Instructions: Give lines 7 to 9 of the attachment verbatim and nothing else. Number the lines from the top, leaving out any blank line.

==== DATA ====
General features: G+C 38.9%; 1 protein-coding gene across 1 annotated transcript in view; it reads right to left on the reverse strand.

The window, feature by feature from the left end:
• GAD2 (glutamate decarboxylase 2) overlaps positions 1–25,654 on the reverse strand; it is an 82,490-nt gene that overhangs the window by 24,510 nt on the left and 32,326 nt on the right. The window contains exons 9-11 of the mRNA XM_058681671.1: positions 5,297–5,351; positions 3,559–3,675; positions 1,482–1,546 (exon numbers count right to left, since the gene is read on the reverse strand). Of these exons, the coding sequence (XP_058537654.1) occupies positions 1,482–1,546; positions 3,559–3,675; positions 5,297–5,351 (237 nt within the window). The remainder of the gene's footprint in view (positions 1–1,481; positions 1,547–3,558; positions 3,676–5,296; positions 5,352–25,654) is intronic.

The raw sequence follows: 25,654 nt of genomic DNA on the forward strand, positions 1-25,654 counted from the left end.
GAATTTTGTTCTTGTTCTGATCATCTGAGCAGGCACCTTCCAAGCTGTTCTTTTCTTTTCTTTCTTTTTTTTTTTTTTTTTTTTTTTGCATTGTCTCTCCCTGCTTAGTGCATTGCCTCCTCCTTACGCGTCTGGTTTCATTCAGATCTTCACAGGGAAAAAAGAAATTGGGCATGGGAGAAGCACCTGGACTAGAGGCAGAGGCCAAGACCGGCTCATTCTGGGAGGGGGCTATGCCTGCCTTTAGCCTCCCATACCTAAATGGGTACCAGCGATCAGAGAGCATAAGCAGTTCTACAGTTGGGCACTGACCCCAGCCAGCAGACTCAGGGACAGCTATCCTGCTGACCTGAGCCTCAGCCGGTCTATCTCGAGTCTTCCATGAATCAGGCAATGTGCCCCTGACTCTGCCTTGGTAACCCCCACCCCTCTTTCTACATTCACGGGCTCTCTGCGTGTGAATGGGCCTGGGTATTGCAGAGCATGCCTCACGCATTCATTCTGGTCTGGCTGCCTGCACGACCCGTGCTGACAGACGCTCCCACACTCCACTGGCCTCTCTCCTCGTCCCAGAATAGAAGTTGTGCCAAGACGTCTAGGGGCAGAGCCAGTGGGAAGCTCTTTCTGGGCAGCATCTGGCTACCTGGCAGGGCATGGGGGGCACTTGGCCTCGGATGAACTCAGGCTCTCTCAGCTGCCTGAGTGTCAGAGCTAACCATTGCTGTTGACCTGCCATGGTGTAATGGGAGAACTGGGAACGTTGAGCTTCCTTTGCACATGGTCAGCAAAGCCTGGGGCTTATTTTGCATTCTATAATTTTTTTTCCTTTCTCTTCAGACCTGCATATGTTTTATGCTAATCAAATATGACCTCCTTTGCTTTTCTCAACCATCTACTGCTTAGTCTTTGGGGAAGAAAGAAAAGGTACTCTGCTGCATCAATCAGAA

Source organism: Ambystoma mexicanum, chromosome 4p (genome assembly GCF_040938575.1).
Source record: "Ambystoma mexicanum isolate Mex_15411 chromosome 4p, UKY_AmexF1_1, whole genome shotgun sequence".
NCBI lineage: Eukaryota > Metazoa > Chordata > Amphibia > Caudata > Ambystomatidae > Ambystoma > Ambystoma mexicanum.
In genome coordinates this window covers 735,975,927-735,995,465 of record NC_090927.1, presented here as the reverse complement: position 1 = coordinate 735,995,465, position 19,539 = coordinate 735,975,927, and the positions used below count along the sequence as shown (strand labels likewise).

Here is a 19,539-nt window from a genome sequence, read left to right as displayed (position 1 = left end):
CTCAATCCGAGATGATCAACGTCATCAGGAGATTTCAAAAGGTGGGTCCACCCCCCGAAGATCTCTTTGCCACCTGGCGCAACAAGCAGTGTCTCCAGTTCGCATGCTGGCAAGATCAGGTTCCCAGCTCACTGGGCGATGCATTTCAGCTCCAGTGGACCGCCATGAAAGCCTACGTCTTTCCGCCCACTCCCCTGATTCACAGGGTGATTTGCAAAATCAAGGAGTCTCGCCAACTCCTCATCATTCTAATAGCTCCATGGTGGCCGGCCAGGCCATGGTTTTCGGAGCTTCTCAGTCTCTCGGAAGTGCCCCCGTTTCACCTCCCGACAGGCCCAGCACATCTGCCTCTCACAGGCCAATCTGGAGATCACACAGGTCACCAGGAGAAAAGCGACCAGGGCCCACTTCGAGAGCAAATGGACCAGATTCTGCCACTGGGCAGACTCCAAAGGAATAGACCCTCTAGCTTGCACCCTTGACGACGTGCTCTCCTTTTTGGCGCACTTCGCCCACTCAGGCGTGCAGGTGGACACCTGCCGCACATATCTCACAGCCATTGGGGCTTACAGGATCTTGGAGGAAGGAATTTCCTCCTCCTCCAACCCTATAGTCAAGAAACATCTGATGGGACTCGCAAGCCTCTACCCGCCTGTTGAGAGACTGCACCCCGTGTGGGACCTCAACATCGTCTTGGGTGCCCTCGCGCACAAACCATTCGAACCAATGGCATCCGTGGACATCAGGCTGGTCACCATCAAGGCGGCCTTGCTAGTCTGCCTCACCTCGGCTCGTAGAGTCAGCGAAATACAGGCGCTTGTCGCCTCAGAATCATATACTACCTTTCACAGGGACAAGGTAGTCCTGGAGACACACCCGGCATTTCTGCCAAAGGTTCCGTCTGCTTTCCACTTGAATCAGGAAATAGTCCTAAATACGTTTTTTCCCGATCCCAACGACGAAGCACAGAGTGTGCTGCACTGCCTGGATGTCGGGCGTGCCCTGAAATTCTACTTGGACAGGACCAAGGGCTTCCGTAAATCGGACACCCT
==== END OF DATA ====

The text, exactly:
Source record: "Ambystoma mexicanum isolate Mex_15411 chromosome 4p, UKY_AmexF1_1, whole genome shotgun sequence".
NCBI lineage: Eukaryota > Metazoa > Chordata > Amphibia > Caudata > Ambystomatidae > Ambystoma > Ambystoma mexicanum.
In genome coordinates this window covers 735,975,927-735,995,465 of record NC_090927.1, presented here as the reverse complement: position 1 = coordinate 735,995,465, position 19,539 = coordinate 735,975,927, and the positions used below count along the sequence as shown (strand labels likewise).